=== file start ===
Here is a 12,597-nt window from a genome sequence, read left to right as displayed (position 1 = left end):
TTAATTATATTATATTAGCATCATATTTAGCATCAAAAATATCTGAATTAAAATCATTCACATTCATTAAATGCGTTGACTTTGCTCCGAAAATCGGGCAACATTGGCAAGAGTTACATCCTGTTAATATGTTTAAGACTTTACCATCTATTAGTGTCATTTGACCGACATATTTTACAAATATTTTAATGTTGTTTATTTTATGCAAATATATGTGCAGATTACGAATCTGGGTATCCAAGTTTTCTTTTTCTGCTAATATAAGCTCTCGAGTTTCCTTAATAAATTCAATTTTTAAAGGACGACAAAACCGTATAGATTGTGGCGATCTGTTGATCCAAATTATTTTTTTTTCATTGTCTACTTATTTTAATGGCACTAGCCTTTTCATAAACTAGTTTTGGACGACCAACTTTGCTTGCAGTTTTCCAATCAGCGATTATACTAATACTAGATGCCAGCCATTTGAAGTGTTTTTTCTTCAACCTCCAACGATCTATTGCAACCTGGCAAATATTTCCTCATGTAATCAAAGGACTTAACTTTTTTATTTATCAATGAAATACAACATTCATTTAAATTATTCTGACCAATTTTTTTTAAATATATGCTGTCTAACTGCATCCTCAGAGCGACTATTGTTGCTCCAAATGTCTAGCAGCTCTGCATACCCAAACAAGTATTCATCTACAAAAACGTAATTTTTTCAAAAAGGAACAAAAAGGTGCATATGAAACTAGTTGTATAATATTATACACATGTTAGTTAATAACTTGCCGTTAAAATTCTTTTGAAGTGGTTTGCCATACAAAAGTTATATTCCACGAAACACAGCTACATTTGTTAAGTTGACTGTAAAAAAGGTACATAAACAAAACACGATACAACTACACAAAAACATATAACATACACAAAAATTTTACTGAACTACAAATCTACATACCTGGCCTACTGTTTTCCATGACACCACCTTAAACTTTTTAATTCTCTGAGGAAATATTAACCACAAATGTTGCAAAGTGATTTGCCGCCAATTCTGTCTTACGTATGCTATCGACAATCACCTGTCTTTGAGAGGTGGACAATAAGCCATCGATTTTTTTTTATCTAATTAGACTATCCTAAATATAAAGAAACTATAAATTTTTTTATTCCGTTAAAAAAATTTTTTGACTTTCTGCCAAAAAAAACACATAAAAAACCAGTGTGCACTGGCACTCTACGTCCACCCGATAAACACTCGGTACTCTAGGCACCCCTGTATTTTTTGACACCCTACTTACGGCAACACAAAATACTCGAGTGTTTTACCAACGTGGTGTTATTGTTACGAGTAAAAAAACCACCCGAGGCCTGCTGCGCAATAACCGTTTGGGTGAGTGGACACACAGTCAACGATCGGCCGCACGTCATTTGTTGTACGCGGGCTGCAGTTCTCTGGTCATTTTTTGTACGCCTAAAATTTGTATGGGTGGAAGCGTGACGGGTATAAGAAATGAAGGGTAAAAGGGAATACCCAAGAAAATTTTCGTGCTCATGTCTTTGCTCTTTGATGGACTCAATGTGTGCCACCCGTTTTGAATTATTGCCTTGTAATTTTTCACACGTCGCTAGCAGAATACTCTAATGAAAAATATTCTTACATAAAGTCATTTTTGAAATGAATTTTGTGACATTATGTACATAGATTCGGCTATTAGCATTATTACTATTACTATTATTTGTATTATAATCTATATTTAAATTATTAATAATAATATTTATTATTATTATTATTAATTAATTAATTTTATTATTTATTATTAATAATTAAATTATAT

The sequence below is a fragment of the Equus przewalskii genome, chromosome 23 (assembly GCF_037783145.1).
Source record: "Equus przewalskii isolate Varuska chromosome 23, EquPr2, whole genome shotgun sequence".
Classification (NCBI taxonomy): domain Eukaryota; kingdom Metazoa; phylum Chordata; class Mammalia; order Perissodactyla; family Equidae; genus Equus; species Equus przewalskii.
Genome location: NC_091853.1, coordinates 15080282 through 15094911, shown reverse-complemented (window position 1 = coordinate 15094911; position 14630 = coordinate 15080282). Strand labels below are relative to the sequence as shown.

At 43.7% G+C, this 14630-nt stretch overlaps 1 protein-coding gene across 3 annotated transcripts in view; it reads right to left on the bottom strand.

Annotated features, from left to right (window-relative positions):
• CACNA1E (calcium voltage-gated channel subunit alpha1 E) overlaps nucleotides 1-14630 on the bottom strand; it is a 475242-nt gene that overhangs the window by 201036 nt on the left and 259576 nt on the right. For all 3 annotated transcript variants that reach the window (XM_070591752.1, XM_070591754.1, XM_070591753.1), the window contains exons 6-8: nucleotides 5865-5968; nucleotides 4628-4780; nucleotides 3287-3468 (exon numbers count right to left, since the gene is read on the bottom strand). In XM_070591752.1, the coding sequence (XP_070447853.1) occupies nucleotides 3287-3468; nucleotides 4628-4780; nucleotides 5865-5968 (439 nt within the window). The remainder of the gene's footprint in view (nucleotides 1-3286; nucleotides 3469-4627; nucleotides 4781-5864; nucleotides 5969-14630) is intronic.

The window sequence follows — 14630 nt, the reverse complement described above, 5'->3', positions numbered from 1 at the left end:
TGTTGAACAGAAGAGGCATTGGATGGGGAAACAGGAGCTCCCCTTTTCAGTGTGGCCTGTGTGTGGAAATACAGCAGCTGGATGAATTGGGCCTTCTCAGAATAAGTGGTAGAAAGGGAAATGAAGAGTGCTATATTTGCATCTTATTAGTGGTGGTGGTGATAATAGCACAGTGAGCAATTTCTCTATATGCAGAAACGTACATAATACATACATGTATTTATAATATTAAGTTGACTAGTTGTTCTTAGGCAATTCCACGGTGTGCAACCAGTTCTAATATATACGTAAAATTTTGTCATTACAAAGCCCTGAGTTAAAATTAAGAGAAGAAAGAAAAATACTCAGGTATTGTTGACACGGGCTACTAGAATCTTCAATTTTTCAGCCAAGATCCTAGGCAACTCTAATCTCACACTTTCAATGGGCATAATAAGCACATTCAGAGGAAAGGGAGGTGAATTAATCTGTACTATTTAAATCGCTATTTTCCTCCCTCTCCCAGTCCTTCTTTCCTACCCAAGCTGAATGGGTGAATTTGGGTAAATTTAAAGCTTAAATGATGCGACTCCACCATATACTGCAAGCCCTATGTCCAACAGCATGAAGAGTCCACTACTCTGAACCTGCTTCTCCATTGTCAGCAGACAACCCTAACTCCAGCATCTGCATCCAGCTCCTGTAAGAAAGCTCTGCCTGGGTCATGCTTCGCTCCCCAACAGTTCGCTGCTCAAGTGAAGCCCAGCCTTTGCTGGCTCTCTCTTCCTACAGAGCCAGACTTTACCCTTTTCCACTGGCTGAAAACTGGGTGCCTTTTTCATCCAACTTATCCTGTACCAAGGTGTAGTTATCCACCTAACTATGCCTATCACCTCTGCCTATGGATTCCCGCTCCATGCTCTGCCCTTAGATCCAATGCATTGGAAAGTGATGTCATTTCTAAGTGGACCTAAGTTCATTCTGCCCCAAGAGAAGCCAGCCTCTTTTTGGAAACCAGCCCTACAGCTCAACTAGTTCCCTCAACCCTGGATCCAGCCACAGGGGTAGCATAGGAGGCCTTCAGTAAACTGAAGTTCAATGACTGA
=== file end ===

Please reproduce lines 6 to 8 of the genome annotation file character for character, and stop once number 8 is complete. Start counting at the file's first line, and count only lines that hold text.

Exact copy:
Genome location: NC_091853.1, coordinates 15080282 through 15094911, shown reverse-complemented (window position 1 = coordinate 15094911; position 14630 = coordinate 15080282). Strand labels below are relative to the sequence as shown.

At 43.7% G+C, this 14630-nt stretch overlaps 1 protein-coding gene across 3 annotated transcripts in view; it reads right to left on the bottom strand.

Annotated features, from left to right (window-relative positions):